Jo Spence makes a very interesting comment about whatever she is about to photograph isn't actually what is going to happen to her.
'It is only the tip of the iceberg because of censorship and self-censorship'.
I have been conscious through this project of just touching on the outer edges of the problem of PND. This has been for a number of reasons. Firstly the whole taboo aspect of the condition has made it difficult to get people to talk about their problems because of a feeling of shame, and also the fact that I am trying to illustrate a condition that I personally have not experienced.
Jo Spence documents her own journey through breast cancer and treatment. She had a desire to represent what was happening to herself and to others by using her camera. Ultimately she wanted to make this experience, the physical and emotional visible to others.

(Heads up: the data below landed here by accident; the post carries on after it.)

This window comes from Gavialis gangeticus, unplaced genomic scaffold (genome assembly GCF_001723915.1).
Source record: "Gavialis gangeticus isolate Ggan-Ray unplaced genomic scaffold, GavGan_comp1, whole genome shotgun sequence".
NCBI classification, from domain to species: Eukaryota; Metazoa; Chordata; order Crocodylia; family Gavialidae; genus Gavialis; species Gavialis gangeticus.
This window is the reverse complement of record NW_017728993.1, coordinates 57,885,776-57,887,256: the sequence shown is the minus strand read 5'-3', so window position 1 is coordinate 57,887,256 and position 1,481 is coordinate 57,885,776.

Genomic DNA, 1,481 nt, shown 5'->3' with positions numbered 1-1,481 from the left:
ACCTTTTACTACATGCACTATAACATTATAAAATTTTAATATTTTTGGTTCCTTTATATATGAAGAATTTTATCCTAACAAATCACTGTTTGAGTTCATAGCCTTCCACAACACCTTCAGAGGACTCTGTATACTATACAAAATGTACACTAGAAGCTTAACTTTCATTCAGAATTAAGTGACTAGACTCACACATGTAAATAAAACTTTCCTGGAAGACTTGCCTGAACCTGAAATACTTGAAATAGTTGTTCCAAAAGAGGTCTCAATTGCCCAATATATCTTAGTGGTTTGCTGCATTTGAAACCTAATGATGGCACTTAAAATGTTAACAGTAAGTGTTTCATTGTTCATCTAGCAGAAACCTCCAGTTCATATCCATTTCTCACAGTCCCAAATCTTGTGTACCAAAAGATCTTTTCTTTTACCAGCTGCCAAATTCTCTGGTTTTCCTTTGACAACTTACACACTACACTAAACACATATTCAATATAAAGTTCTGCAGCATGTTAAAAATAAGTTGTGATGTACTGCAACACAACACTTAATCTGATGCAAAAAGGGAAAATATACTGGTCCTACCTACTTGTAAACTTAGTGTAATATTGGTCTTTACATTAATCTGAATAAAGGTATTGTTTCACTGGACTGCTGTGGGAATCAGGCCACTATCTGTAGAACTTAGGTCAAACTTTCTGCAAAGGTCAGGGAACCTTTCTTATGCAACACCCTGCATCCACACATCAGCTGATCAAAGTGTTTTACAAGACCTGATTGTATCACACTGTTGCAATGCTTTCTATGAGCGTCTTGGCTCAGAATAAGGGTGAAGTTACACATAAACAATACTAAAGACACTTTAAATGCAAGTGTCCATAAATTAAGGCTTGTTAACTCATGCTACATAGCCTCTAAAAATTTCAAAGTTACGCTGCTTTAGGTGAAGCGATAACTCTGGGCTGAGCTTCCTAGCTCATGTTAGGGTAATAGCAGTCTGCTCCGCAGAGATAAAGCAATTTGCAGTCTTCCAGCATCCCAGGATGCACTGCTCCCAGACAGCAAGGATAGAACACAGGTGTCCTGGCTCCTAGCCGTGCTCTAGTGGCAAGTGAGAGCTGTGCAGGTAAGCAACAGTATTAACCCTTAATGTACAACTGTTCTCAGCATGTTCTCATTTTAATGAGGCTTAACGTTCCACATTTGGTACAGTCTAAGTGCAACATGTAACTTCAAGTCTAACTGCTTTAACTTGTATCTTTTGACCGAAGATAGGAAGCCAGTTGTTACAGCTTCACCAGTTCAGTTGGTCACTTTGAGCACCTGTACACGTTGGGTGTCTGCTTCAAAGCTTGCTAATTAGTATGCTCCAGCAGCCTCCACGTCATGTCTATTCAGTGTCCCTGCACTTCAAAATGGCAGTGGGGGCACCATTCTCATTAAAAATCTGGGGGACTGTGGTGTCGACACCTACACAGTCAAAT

Jo became involved with Rosy Martin and the pair worked on Photo therapy. Jo often recorded her observations of what was happening to her and around her, and found this very therapeutic. It allowed
her to feel more involved and in control as she shows her growing dissatisfaction with conventionally medicine and the NHS. The photographs she has taken are brutally honest and it takes a huge amount of courage to take such photographs, but due to this her photographs are enormously successful. Normally we take photographs of ourselves and edit them down to represent us in the best of lights or to fit into some group that we would like to think of ourselves being part of. H